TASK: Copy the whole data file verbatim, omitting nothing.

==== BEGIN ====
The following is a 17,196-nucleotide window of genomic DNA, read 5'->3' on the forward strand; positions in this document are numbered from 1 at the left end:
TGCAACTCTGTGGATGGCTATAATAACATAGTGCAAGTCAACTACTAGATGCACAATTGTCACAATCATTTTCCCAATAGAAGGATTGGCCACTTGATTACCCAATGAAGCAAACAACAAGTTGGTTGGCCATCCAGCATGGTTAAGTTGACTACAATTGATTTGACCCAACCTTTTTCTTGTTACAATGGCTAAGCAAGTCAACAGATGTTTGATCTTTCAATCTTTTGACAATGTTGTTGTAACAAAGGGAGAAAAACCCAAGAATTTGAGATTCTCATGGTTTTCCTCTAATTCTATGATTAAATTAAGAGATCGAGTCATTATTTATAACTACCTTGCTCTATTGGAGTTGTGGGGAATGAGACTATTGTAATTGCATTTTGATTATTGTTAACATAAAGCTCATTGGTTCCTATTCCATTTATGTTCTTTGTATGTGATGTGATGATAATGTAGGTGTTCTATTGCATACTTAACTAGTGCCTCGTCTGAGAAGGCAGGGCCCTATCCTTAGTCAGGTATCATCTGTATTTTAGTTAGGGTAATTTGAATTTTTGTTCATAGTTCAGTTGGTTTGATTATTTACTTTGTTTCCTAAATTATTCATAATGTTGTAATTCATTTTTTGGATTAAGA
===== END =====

The following is a 17,196-nucleotide window of genomic DNA, read 5'->3' on the forward strand; positions in this document are numbered from 1 at the left end:
TGCAACTCTGTGGATGGCTATAATAACATAGTGCAAGTCAACTACTAGATGCACAATTGTCACAATCATTTTCCCAATAGAAGGATTGGCCACTTGATTACCCAATGAAGCAAACAACAAGTTGGTTGGCCATCCAGCATGGTTAAGTTGACTACAATTGATTTGACCCAACCTTTTTCTTGTTACAATGGCTAAGCAAGTCAACAGATGTTTGATCTTTCAATCTTTTGACAATGTTGTTGTAACAAAGGGAGAAAAACCCAAGAATTTGAGATTCTCATGGTTTTCCTCTAATTCTATGATTAAATTAAGAGATCGAGTCATTATTTATAACTACCTTGCTCTATTGGAGTTGTGGGGAATGAGACTATTGTAATTGCATTTTGATTATTGTTAACATAAAGCTCATTGGTTCCTATTCCATTTATGTTCTTTGTATGTGATGTGATGATAATGTAGGTGTTCTATTGCATACTTAACTAGTGCCTCGTCTGAGAAGGCAGGGCCCTATCCTTAGTCAGGTATCATCTGTATTTTAGTTAGGGTAATTTGAATTTTTGTTCATAGTTCAGTTGGTTTGATTATTTACTTTGTTTCCTAAATTATTCATAATGTTGTAATTCATTTTTTGGATTAAGA